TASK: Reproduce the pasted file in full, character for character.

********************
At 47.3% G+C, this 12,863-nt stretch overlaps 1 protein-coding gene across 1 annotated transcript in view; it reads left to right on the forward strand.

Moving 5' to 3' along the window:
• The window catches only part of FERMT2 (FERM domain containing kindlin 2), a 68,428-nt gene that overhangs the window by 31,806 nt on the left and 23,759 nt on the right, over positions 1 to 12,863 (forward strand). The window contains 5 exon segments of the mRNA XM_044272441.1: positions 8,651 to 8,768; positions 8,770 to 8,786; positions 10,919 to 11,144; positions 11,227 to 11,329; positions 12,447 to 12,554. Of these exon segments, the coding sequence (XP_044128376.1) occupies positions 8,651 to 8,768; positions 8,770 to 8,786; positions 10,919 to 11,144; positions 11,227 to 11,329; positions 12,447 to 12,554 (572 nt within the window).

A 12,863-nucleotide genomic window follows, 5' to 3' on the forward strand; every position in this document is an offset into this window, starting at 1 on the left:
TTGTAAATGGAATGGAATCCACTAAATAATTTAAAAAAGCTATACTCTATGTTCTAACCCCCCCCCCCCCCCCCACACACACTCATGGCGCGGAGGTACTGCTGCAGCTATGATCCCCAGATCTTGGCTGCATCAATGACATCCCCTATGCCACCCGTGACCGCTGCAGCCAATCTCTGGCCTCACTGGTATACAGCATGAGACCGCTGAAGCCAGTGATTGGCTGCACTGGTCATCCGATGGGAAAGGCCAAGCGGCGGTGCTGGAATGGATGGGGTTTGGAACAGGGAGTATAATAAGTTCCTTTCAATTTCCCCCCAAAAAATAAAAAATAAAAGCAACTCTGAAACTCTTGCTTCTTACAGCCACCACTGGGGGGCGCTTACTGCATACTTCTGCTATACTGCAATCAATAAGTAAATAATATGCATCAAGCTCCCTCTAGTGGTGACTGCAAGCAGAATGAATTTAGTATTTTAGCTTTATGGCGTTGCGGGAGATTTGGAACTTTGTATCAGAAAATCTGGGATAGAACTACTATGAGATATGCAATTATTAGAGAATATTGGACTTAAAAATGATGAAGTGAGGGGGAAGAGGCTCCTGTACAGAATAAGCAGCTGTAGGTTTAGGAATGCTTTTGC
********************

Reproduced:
At 47.3% G+C, this 12,863-nt stretch overlaps 1 protein-coding gene across 1 annotated transcript in view; it reads left to right on the forward strand.

Moving 5' to 3' along the window:
• The window catches only part of FERMT2 (FERM domain containing kindlin 2), a 68,428-nt gene that overhangs the window by 31,806 nt on the left and 23,759 nt on the right, over positions 1 to 12,863 (forward strand). The window contains 5 exon segments of the mRNA XM_044272441.1: positions 8,651 to 8,768; positions 8,770 to 8,786; positions 10,919 to 11,144; positions 11,227 to 11,329; positions 12,447 to 12,554. Of these exon segments, the coding sequence (XP_044128376.1) occupies positions 8,651 to 8,768; positions 8,770 to 8,786; positions 10,919 to 11,144; positions 11,227 to 11,329; positions 12,447 to 12,554 (572 nt within the window).

A 12,863-nucleotide genomic window follows, 5' to 3' on the forward strand; every position in this document is an offset into this window, starting at 1 on the left:
TTGTAAATGGAATGGAATCCACTAAATAATTTAAAAAAGCTATACTCTATGTTCTAACCCCCCCCCCCCCCCCCACACACACTCATGGCGCGGAGGTACTGCTGCAGCTATGATCCCCAGATCTTGGCTGCATCAATGACATCCCCTATGCCACCCGTGACCGCTGCAGCCAATCTCTGGCCTCACTGGTATACAGCATGAGACCGCTGAAGCCAGTGATTGGCTGCACTGGTCATCCGATGGGAAAGGCCAAGCGGCGGTGCTGGAATGGATGGGGTTTGGAACAGGGAGTATAATAAGTTCCTTTCAATTTCCCCCCAAAAAATAAAAAATAAAAGCAACTCTGAAACTCTTGCTTCTTACAGCCACCACTGGGGGGCGCTTACTGCATACTTCTGCTATACTGCAATCAATAAGTAAATAATATGCATCAAGCTCCCTCTAGTGGTGACTGCAAGCAGAATGAATTTAGTATTTTAGCTTTATGGCGTTGCGGGAGATTTGGAACTTTGTATCAGAAAATCTGGGATAGAACTACTATGAGATATGCAATTATTAGAGAATATTGGACTTAAAAATGATGAAGTGAGGGGGAAGAGGCTCCTGTACAGAATAAGCAGCTGTAGGTTTAGGAATGCTTTTGC